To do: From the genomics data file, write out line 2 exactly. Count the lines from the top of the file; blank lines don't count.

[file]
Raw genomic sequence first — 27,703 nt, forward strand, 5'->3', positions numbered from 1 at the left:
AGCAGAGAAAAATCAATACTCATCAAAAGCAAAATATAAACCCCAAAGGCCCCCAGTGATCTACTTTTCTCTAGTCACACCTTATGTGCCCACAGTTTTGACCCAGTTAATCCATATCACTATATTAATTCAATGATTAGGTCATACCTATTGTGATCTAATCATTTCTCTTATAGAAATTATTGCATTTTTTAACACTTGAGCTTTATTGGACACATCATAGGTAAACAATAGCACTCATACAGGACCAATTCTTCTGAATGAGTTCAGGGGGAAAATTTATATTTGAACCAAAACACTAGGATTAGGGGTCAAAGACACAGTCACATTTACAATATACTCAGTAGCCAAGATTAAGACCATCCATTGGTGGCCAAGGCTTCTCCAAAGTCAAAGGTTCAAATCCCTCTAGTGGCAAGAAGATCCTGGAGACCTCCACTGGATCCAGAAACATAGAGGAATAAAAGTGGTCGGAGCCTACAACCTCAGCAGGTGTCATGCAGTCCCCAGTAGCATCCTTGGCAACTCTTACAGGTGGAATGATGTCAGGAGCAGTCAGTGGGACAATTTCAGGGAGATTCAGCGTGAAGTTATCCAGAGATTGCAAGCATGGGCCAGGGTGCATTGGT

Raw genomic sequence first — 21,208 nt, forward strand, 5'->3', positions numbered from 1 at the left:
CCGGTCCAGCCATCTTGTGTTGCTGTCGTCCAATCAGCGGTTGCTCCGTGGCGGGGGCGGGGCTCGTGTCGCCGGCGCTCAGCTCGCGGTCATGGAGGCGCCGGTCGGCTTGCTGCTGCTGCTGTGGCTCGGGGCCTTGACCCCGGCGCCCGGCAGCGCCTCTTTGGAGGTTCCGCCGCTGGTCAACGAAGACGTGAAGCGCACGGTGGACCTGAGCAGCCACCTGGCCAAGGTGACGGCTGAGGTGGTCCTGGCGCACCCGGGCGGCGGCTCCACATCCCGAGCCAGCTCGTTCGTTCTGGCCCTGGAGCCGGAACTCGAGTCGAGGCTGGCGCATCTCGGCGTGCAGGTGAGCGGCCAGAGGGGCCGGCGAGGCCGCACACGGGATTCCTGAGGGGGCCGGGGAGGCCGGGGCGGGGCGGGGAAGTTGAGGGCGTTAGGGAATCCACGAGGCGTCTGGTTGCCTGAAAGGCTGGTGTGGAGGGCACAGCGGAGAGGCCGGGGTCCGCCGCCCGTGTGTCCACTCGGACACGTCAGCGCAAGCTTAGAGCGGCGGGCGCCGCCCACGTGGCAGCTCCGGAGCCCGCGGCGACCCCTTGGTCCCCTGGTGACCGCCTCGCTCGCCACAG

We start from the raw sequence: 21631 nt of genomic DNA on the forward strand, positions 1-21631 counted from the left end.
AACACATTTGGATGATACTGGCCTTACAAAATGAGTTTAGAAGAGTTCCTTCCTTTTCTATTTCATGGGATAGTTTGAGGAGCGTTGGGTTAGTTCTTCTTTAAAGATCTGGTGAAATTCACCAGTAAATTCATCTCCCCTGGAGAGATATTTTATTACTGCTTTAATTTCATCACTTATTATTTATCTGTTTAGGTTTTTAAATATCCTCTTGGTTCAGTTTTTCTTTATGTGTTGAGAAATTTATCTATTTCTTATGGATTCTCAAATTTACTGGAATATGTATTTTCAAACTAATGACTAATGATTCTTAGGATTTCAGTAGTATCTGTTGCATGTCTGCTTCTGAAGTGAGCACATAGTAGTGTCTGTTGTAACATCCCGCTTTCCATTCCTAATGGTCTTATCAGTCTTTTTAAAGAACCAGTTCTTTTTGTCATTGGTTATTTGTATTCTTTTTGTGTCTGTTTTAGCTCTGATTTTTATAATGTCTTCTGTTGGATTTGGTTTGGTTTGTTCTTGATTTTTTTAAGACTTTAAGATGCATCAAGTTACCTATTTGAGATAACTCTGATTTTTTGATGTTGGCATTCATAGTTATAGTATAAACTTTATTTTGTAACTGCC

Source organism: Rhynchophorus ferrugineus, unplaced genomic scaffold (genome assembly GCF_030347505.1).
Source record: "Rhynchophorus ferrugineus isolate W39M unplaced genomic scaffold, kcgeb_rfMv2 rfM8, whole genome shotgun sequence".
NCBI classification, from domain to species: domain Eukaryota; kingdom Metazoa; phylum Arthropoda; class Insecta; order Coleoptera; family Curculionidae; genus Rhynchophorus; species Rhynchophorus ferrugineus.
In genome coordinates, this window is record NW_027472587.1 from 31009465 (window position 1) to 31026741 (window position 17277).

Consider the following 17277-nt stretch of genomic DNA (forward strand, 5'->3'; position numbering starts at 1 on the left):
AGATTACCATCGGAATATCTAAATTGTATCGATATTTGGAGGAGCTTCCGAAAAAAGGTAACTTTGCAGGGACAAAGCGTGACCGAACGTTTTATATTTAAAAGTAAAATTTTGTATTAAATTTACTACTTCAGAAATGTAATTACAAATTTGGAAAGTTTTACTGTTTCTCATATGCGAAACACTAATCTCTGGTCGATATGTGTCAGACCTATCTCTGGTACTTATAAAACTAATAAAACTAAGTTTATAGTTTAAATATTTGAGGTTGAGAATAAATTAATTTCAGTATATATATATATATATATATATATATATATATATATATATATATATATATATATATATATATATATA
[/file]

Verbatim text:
AGCAGAGAAAAATCAATACTCATCAAAAGCAAAATATAAACCCCAAAGGCCCCCAGTGATCTACTTTTCTCTAGTCACACCTTATGTGCCCACAGTTTTGACCCAGTTAATCCATATCACTATATTAATTCAATGATTAGGTCATACCTATTGTGATCTAATCATTTCTCTTATAGAAATTATTGCATTTTTTAACACTTGAGCTTTATTGGACACATCATAGGTAAACAATAGCACTCATACAGGACCAATTCTTCTGAATGAGTTCAGGGGGAAAATTTATATTTGAACCAAAACACTAGGATTAGGGGTCAAAGACACAGTCACATTTACAATATACTCAGTAGCCAAGATTAAGACCATCCATTGGTGGCCAAGGCTTCTCCAAAGTCAAAGGTTCAAATCCCTCTAGTGGCAAGAAGATCCTGGAGACCTCCACTGGATCCAGAAACATAGAGGAATAAAAGTGGTCGGAGCCTACAACCTCAGCAGGTGTCATGCAGTCCCCAGTAGCATCCTTGGCAACTCTTACAGGTGGAATGATGTCAGGAGCAGTCAGTGGGACAATTTCAGGGAGATTCAGCGTGAAGTTATCCAGAGATTGCAAGCATGGGCCAGGGTGCATTGGT